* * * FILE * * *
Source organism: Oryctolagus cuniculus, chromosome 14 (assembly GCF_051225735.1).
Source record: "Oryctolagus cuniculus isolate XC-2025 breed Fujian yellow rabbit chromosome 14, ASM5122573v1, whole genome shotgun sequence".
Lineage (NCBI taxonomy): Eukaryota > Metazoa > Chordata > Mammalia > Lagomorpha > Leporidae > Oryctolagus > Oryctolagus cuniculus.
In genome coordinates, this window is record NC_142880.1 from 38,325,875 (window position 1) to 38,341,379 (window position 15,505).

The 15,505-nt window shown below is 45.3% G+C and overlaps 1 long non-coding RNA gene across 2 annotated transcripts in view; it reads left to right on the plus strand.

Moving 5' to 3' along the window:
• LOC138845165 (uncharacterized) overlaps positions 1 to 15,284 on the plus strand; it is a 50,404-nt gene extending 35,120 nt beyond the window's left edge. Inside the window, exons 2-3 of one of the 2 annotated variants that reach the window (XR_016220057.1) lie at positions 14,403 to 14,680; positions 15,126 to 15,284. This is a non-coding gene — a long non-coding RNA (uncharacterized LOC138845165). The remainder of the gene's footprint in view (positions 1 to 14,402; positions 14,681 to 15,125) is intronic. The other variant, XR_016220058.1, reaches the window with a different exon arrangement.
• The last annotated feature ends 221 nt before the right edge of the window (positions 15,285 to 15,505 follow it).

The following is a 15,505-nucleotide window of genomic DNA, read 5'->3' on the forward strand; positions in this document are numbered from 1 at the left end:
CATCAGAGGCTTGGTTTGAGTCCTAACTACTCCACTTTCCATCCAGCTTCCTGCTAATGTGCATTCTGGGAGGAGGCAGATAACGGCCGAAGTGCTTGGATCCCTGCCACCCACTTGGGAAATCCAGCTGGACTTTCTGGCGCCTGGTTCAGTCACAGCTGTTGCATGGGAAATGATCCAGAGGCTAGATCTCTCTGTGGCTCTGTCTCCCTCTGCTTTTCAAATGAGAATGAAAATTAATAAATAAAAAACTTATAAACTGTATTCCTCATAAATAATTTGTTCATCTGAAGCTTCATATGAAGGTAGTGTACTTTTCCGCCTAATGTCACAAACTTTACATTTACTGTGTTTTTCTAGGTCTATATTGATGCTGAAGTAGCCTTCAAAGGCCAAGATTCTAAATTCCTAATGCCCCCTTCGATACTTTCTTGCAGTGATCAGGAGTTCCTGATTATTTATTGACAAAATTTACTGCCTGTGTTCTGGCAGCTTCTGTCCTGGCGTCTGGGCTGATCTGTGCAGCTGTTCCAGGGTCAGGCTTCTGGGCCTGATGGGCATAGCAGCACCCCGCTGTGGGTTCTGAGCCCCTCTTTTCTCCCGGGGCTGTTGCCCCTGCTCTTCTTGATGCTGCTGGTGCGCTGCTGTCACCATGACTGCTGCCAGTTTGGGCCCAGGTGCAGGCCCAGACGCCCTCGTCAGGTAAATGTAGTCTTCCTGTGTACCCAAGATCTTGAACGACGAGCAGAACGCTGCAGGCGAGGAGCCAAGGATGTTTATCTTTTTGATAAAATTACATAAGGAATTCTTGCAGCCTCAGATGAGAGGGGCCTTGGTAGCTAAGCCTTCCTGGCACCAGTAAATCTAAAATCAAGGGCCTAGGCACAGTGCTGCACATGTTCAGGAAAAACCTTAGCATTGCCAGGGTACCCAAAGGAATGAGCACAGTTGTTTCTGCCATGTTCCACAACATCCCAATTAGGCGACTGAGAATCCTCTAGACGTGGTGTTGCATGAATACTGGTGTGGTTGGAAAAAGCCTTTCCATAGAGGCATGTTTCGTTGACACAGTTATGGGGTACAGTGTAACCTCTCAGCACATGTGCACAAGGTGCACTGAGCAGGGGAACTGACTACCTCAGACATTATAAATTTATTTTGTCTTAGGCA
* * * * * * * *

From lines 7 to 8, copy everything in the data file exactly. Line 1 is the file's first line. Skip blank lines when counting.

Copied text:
• LOC138845165 (uncharacterized) overlaps positions 1 to 15,284 on the plus strand; it is a 50,404-nt gene extending 35,120 nt beyond the window's left edge. Inside the window, exons 2-3 of one of the 2 annotated variants that reach the window (XR_016220057.1) lie at positions 14,403 to 14,680; positions 15,126 to 15,284. This is a non-coding gene — a long non-coding RNA (uncharacterized LOC138845165). The remainder of the gene's footprint in view (positions 1 to 14,402; positions 14,681 to 15,125) is intronic. The other variant, XR_016220058.1, reaches the window with a different exon arrangement.
• The last annotated feature ends 221 nt before the right edge of the window (positions 15,285 to 15,505 follow it).